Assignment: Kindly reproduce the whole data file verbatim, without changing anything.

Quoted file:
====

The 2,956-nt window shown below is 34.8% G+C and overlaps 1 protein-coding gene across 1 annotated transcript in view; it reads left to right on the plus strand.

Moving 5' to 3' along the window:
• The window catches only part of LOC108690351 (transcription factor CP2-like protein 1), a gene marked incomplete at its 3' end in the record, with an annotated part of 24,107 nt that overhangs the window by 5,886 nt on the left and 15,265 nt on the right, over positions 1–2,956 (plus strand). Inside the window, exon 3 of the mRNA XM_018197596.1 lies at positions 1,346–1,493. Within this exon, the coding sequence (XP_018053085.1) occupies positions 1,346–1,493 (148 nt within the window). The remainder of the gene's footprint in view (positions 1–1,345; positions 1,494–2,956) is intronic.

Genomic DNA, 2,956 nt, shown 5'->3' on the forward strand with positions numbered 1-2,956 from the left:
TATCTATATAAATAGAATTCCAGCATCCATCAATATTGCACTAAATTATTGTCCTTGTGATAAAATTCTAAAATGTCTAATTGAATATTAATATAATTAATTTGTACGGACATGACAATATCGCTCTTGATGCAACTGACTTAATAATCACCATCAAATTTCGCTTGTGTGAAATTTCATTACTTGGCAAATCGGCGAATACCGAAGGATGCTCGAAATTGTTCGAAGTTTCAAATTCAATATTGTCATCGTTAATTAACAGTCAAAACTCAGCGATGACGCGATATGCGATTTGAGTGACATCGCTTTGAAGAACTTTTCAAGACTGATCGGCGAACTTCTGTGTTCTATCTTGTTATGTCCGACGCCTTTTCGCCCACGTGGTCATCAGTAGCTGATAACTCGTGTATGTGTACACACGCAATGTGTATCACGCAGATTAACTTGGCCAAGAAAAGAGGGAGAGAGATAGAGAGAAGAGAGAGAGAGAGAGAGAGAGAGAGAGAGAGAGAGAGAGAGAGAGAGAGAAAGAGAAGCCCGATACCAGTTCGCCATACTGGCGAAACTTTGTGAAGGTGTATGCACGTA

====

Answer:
The 2,956-nt window shown below is 34.8% G+C and overlaps 1 protein-coding gene across 1 annotated transcript in view; it reads left to right on the plus strand.

Moving 5' to 3' along the window:
• The window catches only part of LOC108690351 (transcription factor CP2-like protein 1), a gene marked incomplete at its 3' end in the record, with an annotated part of 24,107 nt that overhangs the window by 5,886 nt on the left and 15,265 nt on the right, over positions 1–2,956 (plus strand). Inside the window, exon 3 of the mRNA XM_018197596.1 lies at positions 1,346–1,493. Within this exon, the coding sequence (XP_018053085.1) occupies positions 1,346–1,493 (148 nt within the window). The remainder of the gene's footprint in view (positions 1–1,345; positions 1,494–2,956) is intronic.

Genomic DNA, 2,956 nt, shown 5'->3' on the forward strand with positions numbered 1-2,956 from the left:
TATCTATATAAATAGAATTCCAGCATCCATCAATATTGCACTAAATTATTGTCCTTGTGATAAAATTCTAAAATGTCTAATTGAATATTAATATAATTAATTTGTACGGACATGACAATATCGCTCTTGATGCAACTGACTTAATAATCACCATCAAATTTCGCTTGTGTGAAATTTCATTACTTGGCAAATCGGCGAATACCGAAGGATGCTCGAAATTGTTCGAAGTTTCAAATTCAATATTGTCATCGTTAATTAACAGTCAAAACTCAGCGATGACGCGATATGCGATTTGAGTGACATCGCTTTGAAGAACTTTTCAAGACTGATCGGCGAACTTCTGTGTTCTATCTTGTTATGTCCGACGCCTTTTCGCCCACGTGGTCATCAGTAGCTGATAACTCGTGTATGTGTACACACGCAATGTGTATCACGCAGATTAACTTGGCCAAGAAAAGAGGGAGAGAGATAGAGAGAAGAGAGAGAGAGAGAGAGAGAGAGAGAGAGAGAGAGAGAGAGAGAGAGAGAAAGAGAAGCCCGATACCAGTTCGCCATACTGGCGAAACTTTGTGAAGGTGTATGCACGTA